Making and Using Fake Blood

Making and Using Fake Blood
Whether it's Halloween or you're filming a remake of your favorite horror movie, lots of costumes need a little fake blood now and then to add a little authenticity and up the "ick" factor. Mixing up a batch of stage blood is easy, but you're going to want to think about a few things before slapping it on your face or costume.

First, here's the basic time-honored stage blood recipe:

  • Clear corn syrup

  • Red food coloring

  • Blue or green food coloring

Real blood is darker than most red food dyes, so you need to darken the color a little with blue or green to make it look realistic. Just play around with the proportions, a few drops at a time, until you get a color you like.

Now, here are a few things to think about when using fake blood:
1) Corn syrup is sticky! It stays sticky even after drying on your skin. If you put the fake blood on a cut on your hand, anyone you touch could get the sticky red stuff on them, too. If you want to make clean up easier, add a little bit of liquid dish detergent to the mix. This will slow down the natural drying time of the corn syrup, and make it much easier to wipe off. Obviously, you don't want it near your mouth with the soap added.

2) Food coloring is a dye and permanently stains fabric. Do not put fake blood on anything you want to be clean again. I've never seen a truly washable fake blood. Keep your gory costumes away from your regular clothing, and don't hug anyone with that blood spattered lab coat on. Oh, and when you're washing up after the show, don't use your best white washcloths. They'll never come clean.

3) What consistency are you looking for? Are you looking for a fresh cut look, or have you been wounded for a while? You can thicken fake blood with cornstarch for clumps of semi-clotted blood. Just heat the blood on the stove and slowly sprinkle in a tablespoon or two of starch. Stir the blood with a wooden spoon as you sprinkle the starch in. If you dump it in all at once, you'll just get big lumps that won't thicken the whole batch. You can also use ready-mix beef gravy powder for dark lumpy blood, just use about half the water called for and add a few drops of red food color.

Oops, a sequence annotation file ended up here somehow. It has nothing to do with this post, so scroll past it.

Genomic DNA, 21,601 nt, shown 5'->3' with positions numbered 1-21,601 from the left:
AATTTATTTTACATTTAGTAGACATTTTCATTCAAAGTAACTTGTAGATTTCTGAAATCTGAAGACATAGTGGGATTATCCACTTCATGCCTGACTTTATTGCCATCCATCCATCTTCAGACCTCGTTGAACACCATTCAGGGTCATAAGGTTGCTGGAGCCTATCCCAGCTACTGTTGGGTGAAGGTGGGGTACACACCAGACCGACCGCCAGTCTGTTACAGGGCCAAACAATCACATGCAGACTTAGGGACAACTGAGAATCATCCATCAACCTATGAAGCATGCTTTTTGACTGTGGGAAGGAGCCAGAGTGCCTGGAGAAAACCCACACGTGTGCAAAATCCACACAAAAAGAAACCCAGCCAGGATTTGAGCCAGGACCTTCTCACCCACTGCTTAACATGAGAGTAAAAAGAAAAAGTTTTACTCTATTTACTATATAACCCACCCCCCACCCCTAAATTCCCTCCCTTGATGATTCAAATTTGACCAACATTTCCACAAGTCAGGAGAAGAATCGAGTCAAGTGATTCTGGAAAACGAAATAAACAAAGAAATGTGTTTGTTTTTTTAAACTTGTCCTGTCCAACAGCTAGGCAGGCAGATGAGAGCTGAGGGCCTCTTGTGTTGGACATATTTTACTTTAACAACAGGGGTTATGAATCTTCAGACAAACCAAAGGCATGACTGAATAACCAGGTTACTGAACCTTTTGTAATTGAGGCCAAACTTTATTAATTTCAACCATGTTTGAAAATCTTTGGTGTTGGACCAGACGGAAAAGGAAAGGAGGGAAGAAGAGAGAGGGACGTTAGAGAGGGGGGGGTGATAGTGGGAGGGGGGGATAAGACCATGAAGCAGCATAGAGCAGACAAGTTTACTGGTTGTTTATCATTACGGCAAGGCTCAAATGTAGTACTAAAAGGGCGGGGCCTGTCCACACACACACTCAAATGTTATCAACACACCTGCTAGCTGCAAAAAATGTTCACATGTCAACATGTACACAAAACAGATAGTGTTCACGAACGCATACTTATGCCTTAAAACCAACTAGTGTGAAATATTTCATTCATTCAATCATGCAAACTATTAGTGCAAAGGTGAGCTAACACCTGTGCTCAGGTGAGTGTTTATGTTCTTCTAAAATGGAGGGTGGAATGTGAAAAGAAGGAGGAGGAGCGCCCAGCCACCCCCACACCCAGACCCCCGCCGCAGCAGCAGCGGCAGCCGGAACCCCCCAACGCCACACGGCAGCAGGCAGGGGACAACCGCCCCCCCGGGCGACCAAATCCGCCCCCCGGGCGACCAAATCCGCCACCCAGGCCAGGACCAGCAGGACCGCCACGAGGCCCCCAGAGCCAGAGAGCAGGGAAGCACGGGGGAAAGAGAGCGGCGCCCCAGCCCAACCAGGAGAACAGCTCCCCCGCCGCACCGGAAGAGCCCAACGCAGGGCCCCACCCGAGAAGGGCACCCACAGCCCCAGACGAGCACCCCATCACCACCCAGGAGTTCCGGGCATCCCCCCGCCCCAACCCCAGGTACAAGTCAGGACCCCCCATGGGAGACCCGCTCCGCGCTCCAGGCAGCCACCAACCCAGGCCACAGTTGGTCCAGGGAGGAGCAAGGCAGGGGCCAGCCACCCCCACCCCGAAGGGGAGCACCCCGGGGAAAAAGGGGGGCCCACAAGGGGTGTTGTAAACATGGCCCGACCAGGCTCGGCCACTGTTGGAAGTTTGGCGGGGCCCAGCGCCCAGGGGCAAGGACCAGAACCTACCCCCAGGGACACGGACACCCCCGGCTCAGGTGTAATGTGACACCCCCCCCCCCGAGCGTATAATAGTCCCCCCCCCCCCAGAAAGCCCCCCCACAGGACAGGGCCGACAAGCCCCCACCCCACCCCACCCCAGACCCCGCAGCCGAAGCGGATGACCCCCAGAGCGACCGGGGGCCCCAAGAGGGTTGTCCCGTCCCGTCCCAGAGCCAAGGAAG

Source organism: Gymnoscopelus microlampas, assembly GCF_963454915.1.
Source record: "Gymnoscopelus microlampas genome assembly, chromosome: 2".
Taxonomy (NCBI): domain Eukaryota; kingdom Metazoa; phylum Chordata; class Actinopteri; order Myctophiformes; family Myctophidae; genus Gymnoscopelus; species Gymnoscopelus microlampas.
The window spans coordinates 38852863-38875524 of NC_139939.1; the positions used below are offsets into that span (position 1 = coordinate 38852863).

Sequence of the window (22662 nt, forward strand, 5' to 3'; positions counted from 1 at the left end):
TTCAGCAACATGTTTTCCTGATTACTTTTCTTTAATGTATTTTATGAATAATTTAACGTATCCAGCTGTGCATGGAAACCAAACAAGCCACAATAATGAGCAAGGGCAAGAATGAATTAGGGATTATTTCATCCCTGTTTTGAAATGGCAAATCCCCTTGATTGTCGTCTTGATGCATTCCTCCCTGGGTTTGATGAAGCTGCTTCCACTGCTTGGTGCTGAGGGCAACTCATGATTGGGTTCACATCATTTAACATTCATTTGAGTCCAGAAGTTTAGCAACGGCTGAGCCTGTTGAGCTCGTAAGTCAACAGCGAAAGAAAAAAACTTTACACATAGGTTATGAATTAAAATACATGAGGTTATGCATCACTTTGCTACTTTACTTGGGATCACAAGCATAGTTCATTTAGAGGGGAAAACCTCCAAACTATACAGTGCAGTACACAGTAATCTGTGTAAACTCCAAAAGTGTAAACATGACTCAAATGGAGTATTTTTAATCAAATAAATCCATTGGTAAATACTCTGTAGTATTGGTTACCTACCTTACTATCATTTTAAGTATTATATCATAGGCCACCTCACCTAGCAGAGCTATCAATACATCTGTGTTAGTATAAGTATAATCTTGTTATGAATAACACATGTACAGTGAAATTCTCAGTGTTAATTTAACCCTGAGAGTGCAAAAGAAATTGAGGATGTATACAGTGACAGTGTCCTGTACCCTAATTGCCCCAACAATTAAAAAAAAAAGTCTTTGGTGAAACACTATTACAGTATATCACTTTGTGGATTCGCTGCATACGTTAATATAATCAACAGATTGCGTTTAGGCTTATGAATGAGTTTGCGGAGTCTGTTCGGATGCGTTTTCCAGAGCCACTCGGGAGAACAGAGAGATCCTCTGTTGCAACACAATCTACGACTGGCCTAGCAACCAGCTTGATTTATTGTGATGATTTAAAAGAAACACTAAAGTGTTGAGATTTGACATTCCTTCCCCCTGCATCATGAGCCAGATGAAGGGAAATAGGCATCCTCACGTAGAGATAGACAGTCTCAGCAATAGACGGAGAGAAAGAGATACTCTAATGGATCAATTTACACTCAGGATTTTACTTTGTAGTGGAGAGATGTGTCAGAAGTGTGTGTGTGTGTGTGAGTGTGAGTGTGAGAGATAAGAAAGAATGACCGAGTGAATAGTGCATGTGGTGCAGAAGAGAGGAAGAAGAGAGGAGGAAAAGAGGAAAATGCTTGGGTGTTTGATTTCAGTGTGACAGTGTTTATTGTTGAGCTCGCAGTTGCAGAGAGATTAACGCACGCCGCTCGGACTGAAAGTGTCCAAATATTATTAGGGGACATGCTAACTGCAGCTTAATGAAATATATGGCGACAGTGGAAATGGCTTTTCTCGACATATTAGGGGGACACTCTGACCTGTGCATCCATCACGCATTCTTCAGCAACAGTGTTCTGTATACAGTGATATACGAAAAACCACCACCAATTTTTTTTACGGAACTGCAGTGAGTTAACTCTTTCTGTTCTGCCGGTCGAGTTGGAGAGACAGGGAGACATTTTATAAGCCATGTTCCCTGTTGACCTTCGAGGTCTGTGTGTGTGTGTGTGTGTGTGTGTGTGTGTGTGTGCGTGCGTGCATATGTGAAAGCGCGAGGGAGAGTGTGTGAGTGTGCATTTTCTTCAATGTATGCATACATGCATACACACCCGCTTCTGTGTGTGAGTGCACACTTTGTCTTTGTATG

4) Is the blood going to be in or near your mouth? Darken the corn syrup with chocolate syrup or sweetened cocoa powder and just a few drops of the red food dye. That way the blood tastes as good as it looks.

5) Will you be using the fake blood in or near your hair? Once again, staining is possible. You don't want to wake up the morning after Halloween with permanently blood-stained hair. If you want to put fake blood in or near your hair, comb in a good cream conditioner or hot oil treatment first. Don't wash it out. Let it sit in your hair for 15 or 20 minutes before you add the blood. The conditioner will act as a barrier so your hair doesn't soak up the dyes. Plus, when you do wash your hair, it will be extra full and bouncy.

Finally, take some time to experiment with your fake blood well before you need it. Play with the color, the drying time, and different applications. Try applying it over wrinkled up tissue for bumpy, uneven cuts. And when you're testing it out, apply the blood to inconspicuous places on your body, or test swatches of fabric until you know how well it washes out. Remember, the more dye you use, the more it will stain.

Now that you know how to make the blood, learn how to use it for gory special effects here:
How to Apply Special Effects Make Up

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This content was written by Julie Anne Eason. If you wish to use this content in any manner, you need written permission. Contact Brandi Ford for details.